Statistics, lies and Arsenal Attendances

What started as mouth dropping figures with every game sold out, slowly turned to humour and now is total farce. Every game is advertised as SOLD OUT, yet inside the ground there are countless seats empty, and I do not mean the Club Level, which rarely fills up except the big games. Whole swathes of seats were vacant for the FA Cup tie against Plymouth, this despite the fact the visitors brought 8,500 fans.

Arsenal has a policy of counting tickets sold as the attendance. This is folly at best and makes us the laughing stock of the league. This is in part out of fear of havign to admit that the demnd for Arsenal tickets is nto as great as we all wish it really is.

The empty seats against Plymouth were frightening and like Dickens’s Christmas Carol foretold of matches not yet happened but matches to come. As with Scrooge, the Arsenal board can do something to avert the team playing in front of row after row of empty seats. The club needs to look at ticket prices, the cost of match day food, and its transfer policy.

The first thing to look at is pricing policy. To pay £46 for upper tier behind the goal is crazy. This area is the last to sell-out at the club, surely that must tell the club something is wrong.

The second is concessions. At present, we have the Family Enclosure as the only area in which concessionary tickets are available, this is also the first area to sell out, and the future of any club is the young generation. Too many people grew up never having been to see the team at Highbury; we cannot afford to close door on this generation at the Emirates by restricting them to a few thousand seats at in the Family Enclosure.

We also have the daft situation that a season ticket holder cannot go and sit elsewhere in the stadium, for whatever reason. So long as the value of the alternative seat for a particular game is less than the season ticket holders original seat then what is the problem?

Finally season ticket prices. The club needs to be bold and announce that ticket prices will be frozen or even reduced fro the forthcoming season. Remember season ticket holders pay in advance, money that the club puts in the banks and earns interest. Season ticket holders also paid when VAT was 17½%, whilst match-by-match purchasers are paying at 15% VAT.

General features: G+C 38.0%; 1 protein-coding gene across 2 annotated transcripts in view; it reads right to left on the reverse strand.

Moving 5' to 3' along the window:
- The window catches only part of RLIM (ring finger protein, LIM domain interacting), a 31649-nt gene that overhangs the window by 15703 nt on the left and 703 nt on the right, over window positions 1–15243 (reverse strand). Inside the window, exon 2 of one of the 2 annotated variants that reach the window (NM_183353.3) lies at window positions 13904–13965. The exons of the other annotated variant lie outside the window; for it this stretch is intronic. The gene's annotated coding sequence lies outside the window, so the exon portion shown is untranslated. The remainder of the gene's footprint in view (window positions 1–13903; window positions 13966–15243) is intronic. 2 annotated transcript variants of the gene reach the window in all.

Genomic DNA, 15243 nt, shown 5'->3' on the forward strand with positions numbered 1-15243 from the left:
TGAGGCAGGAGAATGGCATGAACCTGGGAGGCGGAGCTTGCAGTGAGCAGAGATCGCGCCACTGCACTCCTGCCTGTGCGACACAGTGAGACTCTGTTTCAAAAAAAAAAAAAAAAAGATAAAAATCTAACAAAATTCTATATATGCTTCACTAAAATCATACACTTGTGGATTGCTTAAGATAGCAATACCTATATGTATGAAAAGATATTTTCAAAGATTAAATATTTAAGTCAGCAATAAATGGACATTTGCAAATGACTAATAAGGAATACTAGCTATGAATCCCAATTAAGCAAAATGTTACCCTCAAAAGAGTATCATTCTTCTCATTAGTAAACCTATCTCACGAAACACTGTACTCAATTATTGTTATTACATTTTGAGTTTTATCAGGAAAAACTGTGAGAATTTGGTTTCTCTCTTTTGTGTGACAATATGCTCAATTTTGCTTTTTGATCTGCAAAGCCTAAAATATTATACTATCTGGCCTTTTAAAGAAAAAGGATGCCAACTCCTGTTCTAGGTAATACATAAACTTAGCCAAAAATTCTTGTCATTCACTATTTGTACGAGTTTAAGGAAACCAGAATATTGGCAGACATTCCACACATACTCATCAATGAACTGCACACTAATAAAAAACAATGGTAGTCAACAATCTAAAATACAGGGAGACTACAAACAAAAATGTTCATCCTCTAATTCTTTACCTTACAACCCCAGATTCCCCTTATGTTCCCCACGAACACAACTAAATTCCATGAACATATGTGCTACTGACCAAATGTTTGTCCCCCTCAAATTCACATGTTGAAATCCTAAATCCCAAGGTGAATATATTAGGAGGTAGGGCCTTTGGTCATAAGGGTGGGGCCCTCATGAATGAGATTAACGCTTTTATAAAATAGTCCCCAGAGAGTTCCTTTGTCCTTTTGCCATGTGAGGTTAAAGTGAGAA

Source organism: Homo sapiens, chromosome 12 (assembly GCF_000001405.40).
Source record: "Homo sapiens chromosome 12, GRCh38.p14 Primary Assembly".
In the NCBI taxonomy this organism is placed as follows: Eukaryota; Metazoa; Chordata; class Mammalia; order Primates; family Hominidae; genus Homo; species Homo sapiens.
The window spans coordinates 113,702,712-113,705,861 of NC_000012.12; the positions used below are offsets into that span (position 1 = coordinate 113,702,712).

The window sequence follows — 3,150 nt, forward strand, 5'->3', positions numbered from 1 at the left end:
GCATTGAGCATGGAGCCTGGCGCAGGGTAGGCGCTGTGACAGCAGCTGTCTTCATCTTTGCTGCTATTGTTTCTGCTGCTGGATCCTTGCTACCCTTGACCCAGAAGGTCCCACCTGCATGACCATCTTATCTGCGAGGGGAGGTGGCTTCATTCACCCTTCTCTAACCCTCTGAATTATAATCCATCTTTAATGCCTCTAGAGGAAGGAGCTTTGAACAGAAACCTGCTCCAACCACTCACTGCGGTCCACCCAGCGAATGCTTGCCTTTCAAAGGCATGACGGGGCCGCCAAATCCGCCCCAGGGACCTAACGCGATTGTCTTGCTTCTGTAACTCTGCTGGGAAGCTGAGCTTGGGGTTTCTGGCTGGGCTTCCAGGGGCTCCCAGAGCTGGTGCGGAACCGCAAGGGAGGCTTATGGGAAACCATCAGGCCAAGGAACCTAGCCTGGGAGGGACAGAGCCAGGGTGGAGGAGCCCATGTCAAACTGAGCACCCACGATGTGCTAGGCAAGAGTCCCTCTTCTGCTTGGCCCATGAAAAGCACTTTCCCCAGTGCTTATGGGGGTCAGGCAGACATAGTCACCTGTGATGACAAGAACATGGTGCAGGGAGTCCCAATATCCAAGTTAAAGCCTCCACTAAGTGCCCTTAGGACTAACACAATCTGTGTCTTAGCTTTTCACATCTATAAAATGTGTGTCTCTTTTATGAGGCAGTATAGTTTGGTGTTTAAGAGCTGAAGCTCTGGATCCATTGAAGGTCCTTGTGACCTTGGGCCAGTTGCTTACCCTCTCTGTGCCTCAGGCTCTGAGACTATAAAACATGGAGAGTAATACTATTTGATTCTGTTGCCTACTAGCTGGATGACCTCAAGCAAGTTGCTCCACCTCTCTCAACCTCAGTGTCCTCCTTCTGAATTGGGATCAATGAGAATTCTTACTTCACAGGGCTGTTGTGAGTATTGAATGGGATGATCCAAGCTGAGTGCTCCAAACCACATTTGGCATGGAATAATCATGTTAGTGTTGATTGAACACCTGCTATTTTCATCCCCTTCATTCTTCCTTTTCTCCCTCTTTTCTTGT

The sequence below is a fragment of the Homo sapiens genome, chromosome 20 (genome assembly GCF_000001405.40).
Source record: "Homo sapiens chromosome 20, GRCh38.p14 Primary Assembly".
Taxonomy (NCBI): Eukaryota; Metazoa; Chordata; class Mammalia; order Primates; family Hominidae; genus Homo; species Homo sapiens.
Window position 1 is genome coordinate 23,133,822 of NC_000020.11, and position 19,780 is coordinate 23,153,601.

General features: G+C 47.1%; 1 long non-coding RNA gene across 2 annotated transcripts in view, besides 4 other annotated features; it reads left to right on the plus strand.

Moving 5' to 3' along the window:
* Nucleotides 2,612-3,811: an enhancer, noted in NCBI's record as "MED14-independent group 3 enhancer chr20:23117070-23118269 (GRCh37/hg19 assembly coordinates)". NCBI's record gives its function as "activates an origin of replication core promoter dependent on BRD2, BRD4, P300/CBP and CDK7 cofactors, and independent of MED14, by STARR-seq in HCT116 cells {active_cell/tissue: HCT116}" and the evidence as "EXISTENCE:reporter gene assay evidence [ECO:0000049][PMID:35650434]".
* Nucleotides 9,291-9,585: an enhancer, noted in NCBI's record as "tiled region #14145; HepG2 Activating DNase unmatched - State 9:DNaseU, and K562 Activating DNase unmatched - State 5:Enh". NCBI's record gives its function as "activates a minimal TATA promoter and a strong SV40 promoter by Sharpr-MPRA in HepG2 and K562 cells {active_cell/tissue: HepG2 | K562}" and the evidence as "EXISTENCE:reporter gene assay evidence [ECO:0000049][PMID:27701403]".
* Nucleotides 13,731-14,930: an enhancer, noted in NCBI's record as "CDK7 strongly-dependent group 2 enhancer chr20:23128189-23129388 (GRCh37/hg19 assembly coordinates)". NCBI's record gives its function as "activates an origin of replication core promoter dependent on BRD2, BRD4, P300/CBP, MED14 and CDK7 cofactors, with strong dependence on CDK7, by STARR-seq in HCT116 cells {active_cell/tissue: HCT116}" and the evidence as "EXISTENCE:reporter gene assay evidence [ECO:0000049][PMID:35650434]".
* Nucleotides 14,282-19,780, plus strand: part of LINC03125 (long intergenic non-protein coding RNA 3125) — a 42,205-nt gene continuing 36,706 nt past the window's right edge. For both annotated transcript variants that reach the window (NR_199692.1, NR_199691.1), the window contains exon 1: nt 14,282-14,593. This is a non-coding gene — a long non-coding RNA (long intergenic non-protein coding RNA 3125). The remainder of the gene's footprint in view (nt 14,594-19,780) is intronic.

Once inside the ground, we are confronted with plenty of very nice looking refreshment areas. The drawback is the cost. A pie and coke can set you back over £5, go for fish and chips (and it is small fish) and you are looking at £7. Burgers are advertised as premium Aberdeen beef and the price is extortionate. A father taking tow kids will spend over £20 for something to eat and drink, and this is at a football match.

The most important thing to ensure that seats are filled, and watch for the empty seats against Bolton, Sunderland and Fulham, is the quality of the football being played. This season we have been subjected to some terrible performances from Arsenal. Failure to buy quality players and compete will see the fans vote with their feet and stay away.

Therefore, Arsenal board, get your fingers out and sort things out or the ghost of The Emirates of things to come will have us playing to empty stands.

Posted on January 8, 2009, in Arsenal and tagged . Bookmark the permalink. 3 Comments.

  1. “Arsenal has a policy of counting tickets sold as the attendance … This is in part out of fear of havign to admit that the demnd for Arsenal tickets is nto as great as we all wish it really is.” … but if they are counting tickets then sold out means all tickets sold so how can they be in fear? Surely by counting tickets they are doing exactly what you claim them not to be … sorry, but there is something lacking in the thinking here!

    • northbanklegend

      Whilst tickets are sold and technically a game is sold out, this does not reflect the actual people attending. Plenty of season ticket holders do not attend all games.

  2. But arsenal still get the money, what we need to worry about is if Arsenal can’t sell all the tickets. The fact that some season ticket holders can’t organise for others to take their place doesn’t reflect a lack of demand for Arsenal tickets.

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